Religion on Demand: Faith-based Design

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Abstract:

This article argues that observant Jews, Christians and Muslims are making use of recent innovations in consumer electronics to strengthen their traditional religious practices, and in turn, that "faith-based designs" such as software- and GPS-enhanced cell phones, clocks, MP3 players, and kitchen appliances are creating a culture of "religion on demand." The article proposes a typology of recent faith-based designs, arguing that there are five main ways in which products currently engage with religion, three of which have developed only in the last decade. Given that many of the most recent faith-based designs are generic in appearance – their religious functions are not apparent in their form – this article also suggests that traditional formalist approaches to design history and criticism are inadequate to the task of understanding these new kinds of products.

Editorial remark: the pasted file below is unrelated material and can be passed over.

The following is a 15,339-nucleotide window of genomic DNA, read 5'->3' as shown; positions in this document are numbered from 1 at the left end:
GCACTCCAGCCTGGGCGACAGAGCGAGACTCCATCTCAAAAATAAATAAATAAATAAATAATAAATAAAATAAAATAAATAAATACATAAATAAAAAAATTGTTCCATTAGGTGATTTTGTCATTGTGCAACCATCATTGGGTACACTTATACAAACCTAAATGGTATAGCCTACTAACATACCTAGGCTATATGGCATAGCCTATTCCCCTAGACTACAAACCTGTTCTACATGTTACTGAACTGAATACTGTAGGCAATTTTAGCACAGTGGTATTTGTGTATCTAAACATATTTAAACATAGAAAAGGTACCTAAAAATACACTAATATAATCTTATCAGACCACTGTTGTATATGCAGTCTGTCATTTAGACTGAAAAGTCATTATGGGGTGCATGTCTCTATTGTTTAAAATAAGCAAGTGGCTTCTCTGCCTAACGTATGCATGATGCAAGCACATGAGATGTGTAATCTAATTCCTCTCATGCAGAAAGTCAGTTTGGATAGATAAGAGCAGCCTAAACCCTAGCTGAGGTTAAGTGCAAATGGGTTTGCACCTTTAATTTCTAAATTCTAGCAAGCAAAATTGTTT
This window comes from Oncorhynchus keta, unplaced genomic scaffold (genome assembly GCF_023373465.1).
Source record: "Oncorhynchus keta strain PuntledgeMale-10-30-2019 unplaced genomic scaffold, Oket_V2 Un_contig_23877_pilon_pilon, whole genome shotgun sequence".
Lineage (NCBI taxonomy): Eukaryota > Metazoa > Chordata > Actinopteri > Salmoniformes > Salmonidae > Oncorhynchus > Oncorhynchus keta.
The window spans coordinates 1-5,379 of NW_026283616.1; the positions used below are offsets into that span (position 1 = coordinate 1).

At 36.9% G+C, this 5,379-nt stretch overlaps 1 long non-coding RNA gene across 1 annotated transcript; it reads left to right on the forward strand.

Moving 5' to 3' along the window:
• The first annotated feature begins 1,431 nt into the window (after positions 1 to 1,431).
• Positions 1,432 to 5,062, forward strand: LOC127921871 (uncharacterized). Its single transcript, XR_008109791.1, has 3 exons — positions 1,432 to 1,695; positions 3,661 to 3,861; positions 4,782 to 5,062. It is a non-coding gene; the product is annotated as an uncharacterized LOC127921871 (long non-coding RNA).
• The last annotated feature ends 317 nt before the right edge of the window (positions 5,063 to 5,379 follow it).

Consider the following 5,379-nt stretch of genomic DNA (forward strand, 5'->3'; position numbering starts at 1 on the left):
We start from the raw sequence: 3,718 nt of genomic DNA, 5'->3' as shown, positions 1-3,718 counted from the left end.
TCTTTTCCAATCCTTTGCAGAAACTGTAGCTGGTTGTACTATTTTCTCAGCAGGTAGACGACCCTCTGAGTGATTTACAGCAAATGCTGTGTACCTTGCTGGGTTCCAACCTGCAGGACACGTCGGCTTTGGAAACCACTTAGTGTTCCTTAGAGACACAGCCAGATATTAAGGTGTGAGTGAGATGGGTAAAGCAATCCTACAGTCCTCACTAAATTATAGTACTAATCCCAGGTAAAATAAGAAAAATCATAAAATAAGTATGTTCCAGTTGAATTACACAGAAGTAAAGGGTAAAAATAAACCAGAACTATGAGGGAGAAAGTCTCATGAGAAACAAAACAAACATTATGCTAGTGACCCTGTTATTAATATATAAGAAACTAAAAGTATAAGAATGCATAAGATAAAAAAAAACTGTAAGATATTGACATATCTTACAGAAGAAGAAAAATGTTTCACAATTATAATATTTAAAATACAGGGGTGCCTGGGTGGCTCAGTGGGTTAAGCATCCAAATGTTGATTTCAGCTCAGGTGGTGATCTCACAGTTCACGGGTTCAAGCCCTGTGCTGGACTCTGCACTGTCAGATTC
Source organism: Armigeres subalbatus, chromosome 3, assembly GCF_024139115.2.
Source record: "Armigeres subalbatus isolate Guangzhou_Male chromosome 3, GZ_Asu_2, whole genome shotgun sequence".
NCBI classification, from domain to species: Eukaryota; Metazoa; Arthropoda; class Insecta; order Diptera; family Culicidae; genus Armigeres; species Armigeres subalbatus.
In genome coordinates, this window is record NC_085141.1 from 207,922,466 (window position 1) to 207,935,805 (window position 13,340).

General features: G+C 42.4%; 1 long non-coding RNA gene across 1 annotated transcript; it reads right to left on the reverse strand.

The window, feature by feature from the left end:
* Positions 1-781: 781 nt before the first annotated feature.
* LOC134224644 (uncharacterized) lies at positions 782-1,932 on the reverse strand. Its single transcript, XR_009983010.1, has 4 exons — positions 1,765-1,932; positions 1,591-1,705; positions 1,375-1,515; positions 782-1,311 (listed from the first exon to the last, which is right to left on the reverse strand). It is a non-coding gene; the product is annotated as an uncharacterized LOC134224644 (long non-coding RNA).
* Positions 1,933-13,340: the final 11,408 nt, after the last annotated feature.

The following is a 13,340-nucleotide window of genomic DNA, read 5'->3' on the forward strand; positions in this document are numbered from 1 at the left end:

Keywords: APPLIANCES; CELL PHONES; ELECTRONICS; INDUSTRIAL DESIGN; RELIGION

Document Type: Research Article

DOI: http://dx.doi.org/10.2752/175470709787375715

Publication date: March 1, 2009

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